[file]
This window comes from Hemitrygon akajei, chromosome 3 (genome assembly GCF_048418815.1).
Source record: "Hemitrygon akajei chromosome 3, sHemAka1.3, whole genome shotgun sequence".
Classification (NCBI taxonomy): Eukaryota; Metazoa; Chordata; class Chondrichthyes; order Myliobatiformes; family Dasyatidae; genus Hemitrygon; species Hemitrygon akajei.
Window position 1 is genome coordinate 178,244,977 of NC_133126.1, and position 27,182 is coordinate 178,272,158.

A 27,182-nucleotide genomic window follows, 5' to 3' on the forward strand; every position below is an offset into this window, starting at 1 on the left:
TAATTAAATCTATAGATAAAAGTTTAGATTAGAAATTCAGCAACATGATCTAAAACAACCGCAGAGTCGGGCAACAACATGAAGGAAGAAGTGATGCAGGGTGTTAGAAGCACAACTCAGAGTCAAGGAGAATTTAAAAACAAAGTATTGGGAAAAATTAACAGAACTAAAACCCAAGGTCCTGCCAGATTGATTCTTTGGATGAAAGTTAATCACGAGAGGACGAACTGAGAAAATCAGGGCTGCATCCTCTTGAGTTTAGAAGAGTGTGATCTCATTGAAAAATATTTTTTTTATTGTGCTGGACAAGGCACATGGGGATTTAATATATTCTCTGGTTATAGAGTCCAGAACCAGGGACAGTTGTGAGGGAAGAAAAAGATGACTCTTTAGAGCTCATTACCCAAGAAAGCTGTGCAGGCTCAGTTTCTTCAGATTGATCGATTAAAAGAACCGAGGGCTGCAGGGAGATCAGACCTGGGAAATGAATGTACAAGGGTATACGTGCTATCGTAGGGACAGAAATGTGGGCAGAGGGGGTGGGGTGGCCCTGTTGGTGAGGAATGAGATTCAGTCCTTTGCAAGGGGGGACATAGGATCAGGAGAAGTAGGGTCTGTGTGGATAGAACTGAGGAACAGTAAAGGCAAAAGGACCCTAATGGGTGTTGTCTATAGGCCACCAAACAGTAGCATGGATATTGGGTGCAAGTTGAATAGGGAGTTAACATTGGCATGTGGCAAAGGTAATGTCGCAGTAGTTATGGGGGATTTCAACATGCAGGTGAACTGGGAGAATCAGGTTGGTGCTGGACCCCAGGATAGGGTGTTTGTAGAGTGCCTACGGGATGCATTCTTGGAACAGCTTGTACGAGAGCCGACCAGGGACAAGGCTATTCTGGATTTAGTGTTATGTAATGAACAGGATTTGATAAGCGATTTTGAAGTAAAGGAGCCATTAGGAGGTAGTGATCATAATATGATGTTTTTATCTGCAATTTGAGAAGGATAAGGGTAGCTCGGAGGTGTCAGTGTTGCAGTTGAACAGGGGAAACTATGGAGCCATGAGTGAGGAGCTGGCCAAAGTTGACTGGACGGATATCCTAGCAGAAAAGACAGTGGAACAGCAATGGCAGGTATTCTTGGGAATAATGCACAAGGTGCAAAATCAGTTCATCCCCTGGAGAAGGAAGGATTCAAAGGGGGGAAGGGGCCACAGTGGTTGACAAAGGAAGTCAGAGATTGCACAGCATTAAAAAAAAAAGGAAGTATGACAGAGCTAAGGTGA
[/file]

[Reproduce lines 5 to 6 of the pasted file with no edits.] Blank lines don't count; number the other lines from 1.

A 27,182-nucleotide genomic window follows, 5' to 3' on the forward strand; every position below is an offset into this window, starting at 1 on the left:
TAATTAAATCTATAGATAAAAGTTTAGATTAGAAATTCAGCAACATGATCTAAAACAACCGCAGAGTCGGGCAACAACATGAAGGAAGAAGTGATGCAGGGTGTTAGAAGCACAACTCAGAGTCAAGGAGAATTTAAAAACAAAGTATTGGGAAAAATTAACAGAACTAAAACCCAAGGTCCTGCCAGATTGATTCTTTGGATGAAAGTTAATCACGAGAGGACGAACTGAGAAAATCAGGGCTGCATCCTCTTGAGTTTAGAAGAGTGTGATCTCATTGAAAAATATTTTTTTTATTGTGCTGGACAAGGCACATGGGGATTTAATATATTCTCTGGTTATAGAGTCCAGAACCAGGGACAGTTGTGAGGGAAGAAAAAGATGACTCTTTAGAGCTCATTACCCAAGAAAGCTGTGCAGGCTCAGTTTCTTCAGATTGATCGATTAAAAGAACCGAGGGCTGCAGGGAGATCAGACCTGGGAAATGAATGTACAAGGGTATACGTGCTATCGTAGGGACAGAAATGTGGGCAGAGGGGGTGGGGTGGCCCTGTTGGTGAGGAATGAGATTCAGTCCTTTGCAAGGGGGGACATAGGATCAGGAGAAGTAGGGTCTGTGTGGATAGAACTGAGGAACAGTAAAGGCAAAAGGACCCTAATGGGTGTTGTCTATAGGCCACCAAACAGTAGCATGGATATTGGGTGCAAGTTGAATAGGGAGTTAACATTGGCATGTGGCAAAGGTAATGTCGCAGTAGTTATGGGGGATTTCAACATGCAGGTGAACTGGGAGAATCAGGTTGGTGCTGGACCCCAGGATAGGGTGTTTGTAGAGTGCCTACGGGATGCATTCTTGGAACAGCTTGTACGAGAGCCGACCAGGGACAAGGCTATTCTGGATTTAGTGTTATGTAATGAACAGGATTTGATAAGCGATTTTGAAGTAAAGGAGCCATTAGGAGGTAGTGATCATAATATGATGTTTTTATCTGCAATTTGAGAAGGATAAGGGTAGCTCGGAGGTGTCAGTGTTGCAGTTGAACAGGGGAAACTATGGAGCCATGAGTGAGGAGCTGGCCAAAGTTGACTGGACGGATATCCTAGCAGAAAAGACAGTGGAACAGCAATGGCAGGTATTCTTGGGAATAATGCACAAGGTGCAAAATCAGTTCATCCCCTGGAGAAGGAAGGATTCAAAGGGGGGAAGGGGCCACAGTGGTTGACAAAGGAAGTCAGAGATTGCACAGCATTAAAAAAAAAAGGAAGTATGACAGAGCTAAGGTGA